Thank God that’s over.
Barring a meeting in the 2013 postseason, the Cleveland Indians are finally done with facing Yankee closer Mariano Rivera. The Indians are done facing the Yankees this season and the 19 year-long battle with one of baseball’s best is over. Rivera is unquestionably the greatest closer in baseball history, topping the all-time save list and becoming one of October’s all-time outstanding performers.
By Craig Gifford
What has happened to the Cleveland Indians since the end of July – a month-and-a-half stretch that has seen the club go from contenders to worst team in the American League – can not all be blamed on Manager Manny Acta. However, someone will have to be held accountable for one of the worst stretches of futility in the history of a team that has seen its fair share of futile play.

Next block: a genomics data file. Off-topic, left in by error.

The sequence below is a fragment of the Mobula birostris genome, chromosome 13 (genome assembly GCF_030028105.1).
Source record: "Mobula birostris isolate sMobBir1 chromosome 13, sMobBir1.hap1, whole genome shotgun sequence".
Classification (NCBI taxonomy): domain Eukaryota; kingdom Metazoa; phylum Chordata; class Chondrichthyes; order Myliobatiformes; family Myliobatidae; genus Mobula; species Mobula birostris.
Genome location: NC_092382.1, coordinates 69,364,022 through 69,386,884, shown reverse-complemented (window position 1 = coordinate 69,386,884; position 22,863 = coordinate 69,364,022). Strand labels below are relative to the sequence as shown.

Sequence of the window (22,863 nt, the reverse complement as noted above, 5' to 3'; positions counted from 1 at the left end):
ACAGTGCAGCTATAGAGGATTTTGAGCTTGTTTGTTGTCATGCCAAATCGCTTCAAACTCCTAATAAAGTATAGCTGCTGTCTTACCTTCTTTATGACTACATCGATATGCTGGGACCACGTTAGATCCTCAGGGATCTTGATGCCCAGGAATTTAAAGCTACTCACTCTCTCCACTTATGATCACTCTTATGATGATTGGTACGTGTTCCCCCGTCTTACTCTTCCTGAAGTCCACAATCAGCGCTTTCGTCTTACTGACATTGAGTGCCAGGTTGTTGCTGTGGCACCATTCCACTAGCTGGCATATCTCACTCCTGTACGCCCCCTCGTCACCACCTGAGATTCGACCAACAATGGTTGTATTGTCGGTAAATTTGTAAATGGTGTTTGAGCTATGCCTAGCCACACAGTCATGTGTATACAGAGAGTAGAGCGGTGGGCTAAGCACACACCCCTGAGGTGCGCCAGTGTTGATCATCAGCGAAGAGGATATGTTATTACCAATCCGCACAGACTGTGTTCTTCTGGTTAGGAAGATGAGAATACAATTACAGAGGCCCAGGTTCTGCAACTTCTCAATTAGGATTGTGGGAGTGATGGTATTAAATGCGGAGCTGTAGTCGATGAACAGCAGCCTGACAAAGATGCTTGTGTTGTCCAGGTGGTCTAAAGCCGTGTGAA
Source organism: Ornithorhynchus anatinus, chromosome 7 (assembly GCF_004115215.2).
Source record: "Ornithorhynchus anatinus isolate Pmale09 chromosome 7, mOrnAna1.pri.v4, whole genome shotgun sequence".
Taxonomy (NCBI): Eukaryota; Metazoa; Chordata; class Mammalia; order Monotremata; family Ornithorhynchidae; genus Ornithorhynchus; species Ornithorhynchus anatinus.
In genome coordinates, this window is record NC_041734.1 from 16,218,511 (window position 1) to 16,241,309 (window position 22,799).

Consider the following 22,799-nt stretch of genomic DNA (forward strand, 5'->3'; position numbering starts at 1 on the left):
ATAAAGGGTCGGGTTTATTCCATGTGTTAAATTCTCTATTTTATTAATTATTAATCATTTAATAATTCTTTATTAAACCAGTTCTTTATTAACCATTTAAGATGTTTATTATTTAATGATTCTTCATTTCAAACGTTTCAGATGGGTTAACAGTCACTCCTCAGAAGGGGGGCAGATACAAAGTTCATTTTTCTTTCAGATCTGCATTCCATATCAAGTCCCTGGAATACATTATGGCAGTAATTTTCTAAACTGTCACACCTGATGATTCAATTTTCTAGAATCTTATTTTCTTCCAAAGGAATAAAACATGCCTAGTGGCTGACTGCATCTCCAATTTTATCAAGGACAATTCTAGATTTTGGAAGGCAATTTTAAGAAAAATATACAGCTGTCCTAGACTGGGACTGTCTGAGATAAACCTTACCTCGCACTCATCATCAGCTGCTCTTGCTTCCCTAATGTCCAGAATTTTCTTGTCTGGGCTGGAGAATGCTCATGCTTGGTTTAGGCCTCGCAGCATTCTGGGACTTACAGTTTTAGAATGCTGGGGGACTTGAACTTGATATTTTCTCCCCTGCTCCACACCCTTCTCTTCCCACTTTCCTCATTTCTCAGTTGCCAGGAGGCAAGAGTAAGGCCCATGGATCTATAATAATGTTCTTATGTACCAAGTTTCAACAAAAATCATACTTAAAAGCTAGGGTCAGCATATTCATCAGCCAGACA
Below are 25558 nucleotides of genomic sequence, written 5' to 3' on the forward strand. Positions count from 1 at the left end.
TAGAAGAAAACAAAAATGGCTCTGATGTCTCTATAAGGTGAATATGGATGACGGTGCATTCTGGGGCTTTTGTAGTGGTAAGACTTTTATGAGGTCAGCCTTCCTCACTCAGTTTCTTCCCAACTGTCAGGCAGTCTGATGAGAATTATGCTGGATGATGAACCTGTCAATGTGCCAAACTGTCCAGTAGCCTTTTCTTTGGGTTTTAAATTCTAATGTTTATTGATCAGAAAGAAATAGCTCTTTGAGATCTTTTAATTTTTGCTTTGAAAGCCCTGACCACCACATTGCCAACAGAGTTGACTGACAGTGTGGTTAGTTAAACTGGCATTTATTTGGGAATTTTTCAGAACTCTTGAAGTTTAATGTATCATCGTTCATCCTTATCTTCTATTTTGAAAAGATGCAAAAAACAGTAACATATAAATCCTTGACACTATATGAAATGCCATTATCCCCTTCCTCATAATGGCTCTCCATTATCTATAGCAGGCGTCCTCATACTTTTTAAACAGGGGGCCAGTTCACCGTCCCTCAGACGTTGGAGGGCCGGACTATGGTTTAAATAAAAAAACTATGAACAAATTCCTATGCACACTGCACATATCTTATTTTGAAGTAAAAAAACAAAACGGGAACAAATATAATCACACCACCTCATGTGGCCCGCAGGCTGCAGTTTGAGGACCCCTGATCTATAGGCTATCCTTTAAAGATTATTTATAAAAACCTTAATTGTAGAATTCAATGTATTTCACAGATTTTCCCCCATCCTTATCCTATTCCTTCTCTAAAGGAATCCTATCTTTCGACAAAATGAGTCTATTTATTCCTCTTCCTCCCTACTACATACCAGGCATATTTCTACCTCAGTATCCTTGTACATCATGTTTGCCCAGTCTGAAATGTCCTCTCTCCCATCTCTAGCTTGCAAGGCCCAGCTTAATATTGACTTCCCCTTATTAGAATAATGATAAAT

The easiest fall guy is always the manager. In this case, the owner and general manager should take the blame for assembling a team with so many flaws. However, you can not get rid of an owner and General Manager Chris Antonetti is only in his second year on the job. He could get a pass, in that regard, for another season.
By Craig Gifford
When Omar Vizquel was essentially let go from the Cleveland Indians following the 2004 season, the thought many fans had was that the great shortstop would be back in a matter of two or three years – serving in a management role following retirement as an active ball player. No one could have imagined Vizquel, then 37 would play into his mid-40s and still be playing against the Tribe seven years later.
It was a difficult decision for then Indians general manager Mark Shapiro, but he ended up letting the popular Vizquel walk away as a free agent in the winter of 2004. The Tribe was in the middle of a rebuilding period, following great success through the late 1990s. Cleveland also had a young, up-an-coming shortstop prospect in Jhonny Peralta who was ready to break out as one of the top hitters at his position. Although Vizquel wanted to stay and the fans wanted him to play out his career in the Wahoo red, white and blue, the Tribe cut ties with Little O and went for the youth movement.